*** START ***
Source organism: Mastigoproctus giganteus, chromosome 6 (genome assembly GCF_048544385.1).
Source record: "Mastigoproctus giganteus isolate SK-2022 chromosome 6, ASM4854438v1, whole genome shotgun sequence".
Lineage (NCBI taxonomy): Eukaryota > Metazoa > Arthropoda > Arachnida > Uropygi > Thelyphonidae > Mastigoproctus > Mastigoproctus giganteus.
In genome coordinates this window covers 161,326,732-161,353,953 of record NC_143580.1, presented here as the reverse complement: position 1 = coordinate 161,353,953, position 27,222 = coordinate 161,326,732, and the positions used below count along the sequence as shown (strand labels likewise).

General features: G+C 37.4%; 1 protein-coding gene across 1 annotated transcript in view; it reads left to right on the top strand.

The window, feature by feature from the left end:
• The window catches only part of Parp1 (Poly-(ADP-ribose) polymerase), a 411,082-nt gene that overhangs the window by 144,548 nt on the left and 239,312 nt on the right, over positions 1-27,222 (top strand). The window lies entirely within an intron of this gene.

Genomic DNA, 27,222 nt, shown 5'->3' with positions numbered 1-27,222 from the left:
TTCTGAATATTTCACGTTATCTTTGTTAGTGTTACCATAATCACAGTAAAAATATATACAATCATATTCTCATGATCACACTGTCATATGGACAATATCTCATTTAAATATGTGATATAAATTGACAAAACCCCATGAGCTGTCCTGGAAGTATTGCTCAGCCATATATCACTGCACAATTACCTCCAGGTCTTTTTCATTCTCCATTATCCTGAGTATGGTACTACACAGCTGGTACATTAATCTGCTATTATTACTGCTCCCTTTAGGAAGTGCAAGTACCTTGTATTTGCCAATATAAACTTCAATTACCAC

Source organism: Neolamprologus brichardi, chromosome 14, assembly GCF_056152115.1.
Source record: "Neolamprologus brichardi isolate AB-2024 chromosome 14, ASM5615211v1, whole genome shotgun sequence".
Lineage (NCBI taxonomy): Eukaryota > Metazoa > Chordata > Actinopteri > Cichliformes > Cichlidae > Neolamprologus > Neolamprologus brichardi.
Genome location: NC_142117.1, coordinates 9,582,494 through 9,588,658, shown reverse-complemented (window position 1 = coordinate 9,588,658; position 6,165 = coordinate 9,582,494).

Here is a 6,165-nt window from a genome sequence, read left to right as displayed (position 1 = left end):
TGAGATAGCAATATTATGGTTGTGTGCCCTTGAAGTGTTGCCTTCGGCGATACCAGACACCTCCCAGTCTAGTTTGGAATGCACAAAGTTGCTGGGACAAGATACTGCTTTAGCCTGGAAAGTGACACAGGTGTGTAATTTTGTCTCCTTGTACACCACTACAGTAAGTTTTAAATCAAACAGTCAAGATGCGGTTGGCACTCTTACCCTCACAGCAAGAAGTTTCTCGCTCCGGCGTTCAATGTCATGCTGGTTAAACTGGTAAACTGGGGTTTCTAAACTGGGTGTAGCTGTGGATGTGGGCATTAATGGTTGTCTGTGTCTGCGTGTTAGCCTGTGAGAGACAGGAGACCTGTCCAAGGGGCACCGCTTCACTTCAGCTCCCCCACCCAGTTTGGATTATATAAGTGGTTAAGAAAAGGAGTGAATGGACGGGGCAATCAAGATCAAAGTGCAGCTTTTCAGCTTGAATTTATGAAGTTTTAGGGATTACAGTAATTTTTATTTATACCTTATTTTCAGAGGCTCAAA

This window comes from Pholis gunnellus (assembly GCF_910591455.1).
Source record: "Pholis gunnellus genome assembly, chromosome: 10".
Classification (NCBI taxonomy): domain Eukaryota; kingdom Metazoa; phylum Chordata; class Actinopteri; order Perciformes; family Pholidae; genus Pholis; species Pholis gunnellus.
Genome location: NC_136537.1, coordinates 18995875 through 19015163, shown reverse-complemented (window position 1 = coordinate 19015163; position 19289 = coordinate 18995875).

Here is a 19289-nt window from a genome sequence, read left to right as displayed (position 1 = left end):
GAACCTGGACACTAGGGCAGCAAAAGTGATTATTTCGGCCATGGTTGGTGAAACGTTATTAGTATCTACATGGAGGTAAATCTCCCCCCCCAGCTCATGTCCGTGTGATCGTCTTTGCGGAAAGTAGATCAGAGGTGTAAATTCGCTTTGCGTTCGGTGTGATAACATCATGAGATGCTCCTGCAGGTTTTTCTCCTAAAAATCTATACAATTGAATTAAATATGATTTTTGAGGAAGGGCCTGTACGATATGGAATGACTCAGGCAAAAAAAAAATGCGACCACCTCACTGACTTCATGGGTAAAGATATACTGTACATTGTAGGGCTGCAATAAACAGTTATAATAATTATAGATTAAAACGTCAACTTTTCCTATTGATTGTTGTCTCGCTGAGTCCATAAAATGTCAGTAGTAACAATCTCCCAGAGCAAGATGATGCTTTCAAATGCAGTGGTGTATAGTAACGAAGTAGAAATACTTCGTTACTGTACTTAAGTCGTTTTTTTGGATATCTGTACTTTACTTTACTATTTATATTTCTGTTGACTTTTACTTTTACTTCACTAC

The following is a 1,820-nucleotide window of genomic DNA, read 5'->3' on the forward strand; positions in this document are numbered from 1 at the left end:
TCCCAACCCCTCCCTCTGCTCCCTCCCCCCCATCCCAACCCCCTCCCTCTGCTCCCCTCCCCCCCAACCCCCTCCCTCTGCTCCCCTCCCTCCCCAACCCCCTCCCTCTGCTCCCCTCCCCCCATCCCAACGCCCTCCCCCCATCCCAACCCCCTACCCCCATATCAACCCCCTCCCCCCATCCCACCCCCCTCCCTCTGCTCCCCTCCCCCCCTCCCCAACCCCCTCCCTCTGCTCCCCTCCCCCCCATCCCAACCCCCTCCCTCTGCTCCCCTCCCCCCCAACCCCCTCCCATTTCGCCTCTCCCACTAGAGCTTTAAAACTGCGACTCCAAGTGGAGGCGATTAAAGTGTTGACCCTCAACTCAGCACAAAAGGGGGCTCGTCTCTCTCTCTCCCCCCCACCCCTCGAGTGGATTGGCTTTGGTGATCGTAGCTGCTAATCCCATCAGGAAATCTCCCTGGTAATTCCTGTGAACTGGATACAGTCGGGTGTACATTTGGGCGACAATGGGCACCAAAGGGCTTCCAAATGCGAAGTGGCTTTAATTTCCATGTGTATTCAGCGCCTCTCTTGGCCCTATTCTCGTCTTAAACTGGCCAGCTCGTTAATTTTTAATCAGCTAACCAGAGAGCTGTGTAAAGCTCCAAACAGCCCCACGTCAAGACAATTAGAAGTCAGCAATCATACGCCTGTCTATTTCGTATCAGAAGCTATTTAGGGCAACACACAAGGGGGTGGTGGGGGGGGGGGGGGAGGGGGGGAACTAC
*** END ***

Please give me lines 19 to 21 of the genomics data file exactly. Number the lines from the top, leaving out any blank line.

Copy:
Genome location: NC_136537.1, coordinates 18995875 through 19015163, shown reverse-complemented (window position 1 = coordinate 19015163; position 19289 = coordinate 18995875).

Here is a 19289-nt window from a genome sequence, read left to right as displayed (position 1 = left end):
GAACCTGGACACTAGGGCAGCAAAAGTGATTATTTCGGCCATGGTTGGTGAAACGTTATTAGTATCTACATGGAGGTAAATCTCCCCCCCCAGCTCATGTCCGTGTGATCGTCTTTGCGGAAAGTAGATCAGAGGTGTAAATTCGCTTTGCGTTCGGTGTGATAACATCATGAGATGCTCCTGCAGGTTTTTCTCCTAAAAATCTATACAATTGAATTAAATATGATTTTTGAGGAAGGGCCTGTACGATATGGAATGACTCAGGCAAAAAAAAAATGCGACCACCTCACTGACTTCATGGGTAAAGATATACTGTACATTGTAGGGCTGCAATAAACAGTTATAATAATTATAGATTAAAACGTCAACTTTTCCTATTGATTGTTGTCTCGCTGAGTCCATAAAATGTCAGTAGTAACAATCTCCCAGAGCAAGATGATGCTTTCAAATGCAGTGGTGTATAGTAACGAAGTAGAAATACTTCGTTACTGTACTTAAGTCGTTTTTTTGGATATCTGTACTTTACTTTACTATTTATATTTCTGTTGACTTTTACTTTTACTTCACTAC